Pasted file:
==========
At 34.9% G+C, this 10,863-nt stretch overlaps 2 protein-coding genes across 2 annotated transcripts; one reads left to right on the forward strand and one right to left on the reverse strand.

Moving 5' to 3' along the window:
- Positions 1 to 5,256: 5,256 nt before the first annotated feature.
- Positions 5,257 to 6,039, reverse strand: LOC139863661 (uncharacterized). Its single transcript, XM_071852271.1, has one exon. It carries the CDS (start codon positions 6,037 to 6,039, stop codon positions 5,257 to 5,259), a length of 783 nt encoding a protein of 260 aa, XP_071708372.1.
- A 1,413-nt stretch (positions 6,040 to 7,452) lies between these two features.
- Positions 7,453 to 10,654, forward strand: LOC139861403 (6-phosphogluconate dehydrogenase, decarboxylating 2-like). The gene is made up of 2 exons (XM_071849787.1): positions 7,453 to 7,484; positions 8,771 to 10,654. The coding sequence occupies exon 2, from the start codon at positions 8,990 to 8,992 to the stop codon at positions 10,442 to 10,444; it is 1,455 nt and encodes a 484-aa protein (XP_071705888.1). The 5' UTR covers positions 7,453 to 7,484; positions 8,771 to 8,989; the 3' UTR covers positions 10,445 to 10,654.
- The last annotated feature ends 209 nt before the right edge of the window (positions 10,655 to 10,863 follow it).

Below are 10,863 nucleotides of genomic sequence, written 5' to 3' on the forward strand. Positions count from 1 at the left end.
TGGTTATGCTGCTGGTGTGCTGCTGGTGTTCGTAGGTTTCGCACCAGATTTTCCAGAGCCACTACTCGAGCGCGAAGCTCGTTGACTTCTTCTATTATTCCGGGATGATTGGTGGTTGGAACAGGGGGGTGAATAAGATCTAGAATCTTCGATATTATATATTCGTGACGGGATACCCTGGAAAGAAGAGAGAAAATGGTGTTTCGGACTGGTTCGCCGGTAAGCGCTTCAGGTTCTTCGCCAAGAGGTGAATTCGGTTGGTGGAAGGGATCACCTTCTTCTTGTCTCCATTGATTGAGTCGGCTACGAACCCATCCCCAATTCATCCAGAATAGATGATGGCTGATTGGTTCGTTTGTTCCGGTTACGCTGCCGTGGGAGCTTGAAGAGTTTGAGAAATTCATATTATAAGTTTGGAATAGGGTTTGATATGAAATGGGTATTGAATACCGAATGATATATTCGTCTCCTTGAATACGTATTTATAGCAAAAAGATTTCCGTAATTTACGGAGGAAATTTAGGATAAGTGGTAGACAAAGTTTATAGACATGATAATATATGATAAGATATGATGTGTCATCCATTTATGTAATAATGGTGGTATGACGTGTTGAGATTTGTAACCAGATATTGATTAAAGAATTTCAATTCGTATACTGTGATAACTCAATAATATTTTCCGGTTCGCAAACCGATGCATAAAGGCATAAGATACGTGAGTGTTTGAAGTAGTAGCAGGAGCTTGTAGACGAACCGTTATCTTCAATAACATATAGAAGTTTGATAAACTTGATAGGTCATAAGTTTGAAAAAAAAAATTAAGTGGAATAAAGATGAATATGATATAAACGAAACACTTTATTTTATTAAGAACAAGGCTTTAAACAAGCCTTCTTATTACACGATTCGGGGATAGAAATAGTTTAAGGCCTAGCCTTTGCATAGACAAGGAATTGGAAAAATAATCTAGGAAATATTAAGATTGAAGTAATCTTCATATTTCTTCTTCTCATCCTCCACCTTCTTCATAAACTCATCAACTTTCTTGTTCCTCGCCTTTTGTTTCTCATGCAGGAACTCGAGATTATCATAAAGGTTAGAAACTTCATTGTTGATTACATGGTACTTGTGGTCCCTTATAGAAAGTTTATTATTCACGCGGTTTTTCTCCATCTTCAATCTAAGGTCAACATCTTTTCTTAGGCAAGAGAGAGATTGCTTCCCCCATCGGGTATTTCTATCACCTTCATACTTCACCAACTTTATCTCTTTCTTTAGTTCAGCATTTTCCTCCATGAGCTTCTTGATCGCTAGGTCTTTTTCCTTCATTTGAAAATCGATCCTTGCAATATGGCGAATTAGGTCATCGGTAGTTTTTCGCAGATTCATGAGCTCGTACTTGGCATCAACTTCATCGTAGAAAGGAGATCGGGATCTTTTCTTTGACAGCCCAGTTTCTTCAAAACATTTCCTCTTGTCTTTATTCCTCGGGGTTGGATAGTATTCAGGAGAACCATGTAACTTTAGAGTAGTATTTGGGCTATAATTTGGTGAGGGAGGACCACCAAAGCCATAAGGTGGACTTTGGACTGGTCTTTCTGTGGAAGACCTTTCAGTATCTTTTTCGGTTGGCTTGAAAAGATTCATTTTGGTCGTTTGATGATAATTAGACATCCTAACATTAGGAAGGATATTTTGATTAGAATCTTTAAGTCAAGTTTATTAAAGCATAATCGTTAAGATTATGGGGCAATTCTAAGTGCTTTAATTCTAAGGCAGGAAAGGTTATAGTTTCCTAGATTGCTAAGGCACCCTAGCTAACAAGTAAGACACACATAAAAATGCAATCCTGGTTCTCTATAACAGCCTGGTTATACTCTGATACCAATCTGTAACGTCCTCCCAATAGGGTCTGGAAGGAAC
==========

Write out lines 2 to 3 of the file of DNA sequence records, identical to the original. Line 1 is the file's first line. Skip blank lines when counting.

Moving 5' to 3' along the window:
- Positions 1 to 5,256: 5,256 nt before the first annotated feature.